1951

Anxieties loomed in this year’s report over the ‘loss’ of impressionable youngsters ‘Membership has remained at the same level as previous years but one seems more conscious than ever of the numbers of boys who are not connected with any Club or Organisation. The loss of boys, previously quite good members between the ages of 15 and 16 years, has been very apparent. A few are regained but many are lost to the Cinema, Milk Bar, Dance Hall and that cause of worry, the Public House. It seems to go in phases the peak being Christmas when the sight of drunken minors is all too frequent. Our Monday night teen-age dances were an effort to retain some contact with this type of boy but it was only successful in that they returned for one night only.’

The annual extended camping trip explored even further afield than usual: ‘This year we became really ambitious and adventurous when we set out for a Club holiday afloat, on the Norfolk Broads. The total cost of the holiday for thirty boys was £250, much of which had to be raised by the boys with Dances, Concerts and collecting of scrap materials. However, in the end all thought it very worth while for it was unique, adventurous, and full of variety. It gave the lads fresh rivers, towns and villages to explore each day, and also fresh opportunities to play, to fish and to watch all the beauties of nature as well as a chance to steer and navigate one’s own launch. Many have criticised the holiday as being too costly but we feel it was well worth while as well as providing an answer to those who say that Clubs lack imagination and refuse to experiment. Finally there was little deficit for the Club to bear.’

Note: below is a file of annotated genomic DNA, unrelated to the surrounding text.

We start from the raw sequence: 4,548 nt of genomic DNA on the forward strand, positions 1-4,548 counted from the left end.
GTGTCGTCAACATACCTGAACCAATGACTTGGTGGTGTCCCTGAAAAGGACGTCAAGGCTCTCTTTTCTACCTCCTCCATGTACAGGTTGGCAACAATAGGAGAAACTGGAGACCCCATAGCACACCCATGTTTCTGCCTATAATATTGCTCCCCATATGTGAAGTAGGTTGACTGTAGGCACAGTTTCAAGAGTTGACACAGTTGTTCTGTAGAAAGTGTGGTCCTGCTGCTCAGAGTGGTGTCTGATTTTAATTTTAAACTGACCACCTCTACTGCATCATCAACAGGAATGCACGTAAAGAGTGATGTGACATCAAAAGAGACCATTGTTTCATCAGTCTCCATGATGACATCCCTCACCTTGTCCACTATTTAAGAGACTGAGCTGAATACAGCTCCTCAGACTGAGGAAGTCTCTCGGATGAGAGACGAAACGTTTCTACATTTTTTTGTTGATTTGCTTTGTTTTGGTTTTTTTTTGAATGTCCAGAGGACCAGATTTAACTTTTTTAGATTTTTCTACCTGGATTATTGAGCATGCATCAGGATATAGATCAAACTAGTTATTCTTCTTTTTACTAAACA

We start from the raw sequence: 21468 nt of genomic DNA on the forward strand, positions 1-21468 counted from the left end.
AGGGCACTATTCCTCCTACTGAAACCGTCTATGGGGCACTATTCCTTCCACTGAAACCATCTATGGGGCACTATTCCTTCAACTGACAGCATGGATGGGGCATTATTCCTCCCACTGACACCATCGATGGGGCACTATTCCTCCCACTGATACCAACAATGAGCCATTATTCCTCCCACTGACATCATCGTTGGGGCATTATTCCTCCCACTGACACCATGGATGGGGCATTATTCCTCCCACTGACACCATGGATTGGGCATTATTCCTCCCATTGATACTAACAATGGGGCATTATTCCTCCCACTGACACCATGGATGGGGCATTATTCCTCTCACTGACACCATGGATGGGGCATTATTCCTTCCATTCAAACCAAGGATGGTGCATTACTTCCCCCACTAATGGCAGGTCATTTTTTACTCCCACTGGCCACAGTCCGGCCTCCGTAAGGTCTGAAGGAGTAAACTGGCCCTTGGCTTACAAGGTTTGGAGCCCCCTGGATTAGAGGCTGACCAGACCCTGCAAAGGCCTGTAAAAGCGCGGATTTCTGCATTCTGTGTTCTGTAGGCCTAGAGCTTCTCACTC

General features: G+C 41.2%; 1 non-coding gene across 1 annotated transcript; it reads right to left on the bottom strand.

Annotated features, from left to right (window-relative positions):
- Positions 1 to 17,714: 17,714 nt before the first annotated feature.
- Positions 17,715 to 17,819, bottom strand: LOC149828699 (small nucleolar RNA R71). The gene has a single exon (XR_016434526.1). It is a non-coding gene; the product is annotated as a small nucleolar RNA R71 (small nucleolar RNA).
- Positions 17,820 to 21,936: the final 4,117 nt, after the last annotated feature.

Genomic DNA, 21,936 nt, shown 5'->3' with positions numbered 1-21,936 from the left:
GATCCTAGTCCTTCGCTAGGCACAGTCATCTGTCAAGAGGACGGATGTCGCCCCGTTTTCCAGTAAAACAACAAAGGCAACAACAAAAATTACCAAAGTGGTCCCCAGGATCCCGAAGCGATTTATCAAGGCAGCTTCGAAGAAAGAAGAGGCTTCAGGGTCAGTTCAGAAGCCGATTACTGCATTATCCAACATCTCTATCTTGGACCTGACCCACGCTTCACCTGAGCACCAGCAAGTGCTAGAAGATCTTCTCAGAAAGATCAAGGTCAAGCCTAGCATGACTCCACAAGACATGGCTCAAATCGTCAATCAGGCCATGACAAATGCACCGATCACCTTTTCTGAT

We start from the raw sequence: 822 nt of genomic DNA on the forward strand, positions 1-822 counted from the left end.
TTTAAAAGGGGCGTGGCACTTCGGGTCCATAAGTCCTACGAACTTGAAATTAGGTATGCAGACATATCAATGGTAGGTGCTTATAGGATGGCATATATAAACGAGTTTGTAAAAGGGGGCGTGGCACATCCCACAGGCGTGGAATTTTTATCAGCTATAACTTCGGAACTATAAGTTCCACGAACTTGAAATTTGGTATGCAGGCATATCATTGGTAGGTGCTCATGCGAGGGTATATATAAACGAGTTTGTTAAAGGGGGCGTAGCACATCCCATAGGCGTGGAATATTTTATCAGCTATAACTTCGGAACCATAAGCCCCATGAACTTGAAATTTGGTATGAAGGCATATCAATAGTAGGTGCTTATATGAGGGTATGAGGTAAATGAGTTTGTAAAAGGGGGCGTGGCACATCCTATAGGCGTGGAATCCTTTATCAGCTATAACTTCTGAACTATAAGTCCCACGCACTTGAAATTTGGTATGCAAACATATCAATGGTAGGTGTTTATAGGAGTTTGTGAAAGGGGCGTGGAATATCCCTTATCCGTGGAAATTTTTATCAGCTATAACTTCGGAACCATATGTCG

Week-end camps at Thurstaston were under threat however, and described as ‘a very doubtful asset. Once again most of our camping time was spent repairing damage done mainly by absconders from approved schools, from whom one can gain no compensation. Hence most of our weekends were taken up with working parties. If only the hooligans doing the damage could see how much our lads enjoy their week-ends on such a grand site, we are sure they would leave us in peace.’

Florence Oxton Men’s Club paid tribute to the memory of late Chairman, Wm. Lee, ‘who, after a long and painful illness most cheerfully and courageously borne, passed away early in January leaving behind him a tremendous void in the life of the Club and a true realisation of the keen satisfaction he obtained from his constant and unselfish service on behalf of his fellow members.’

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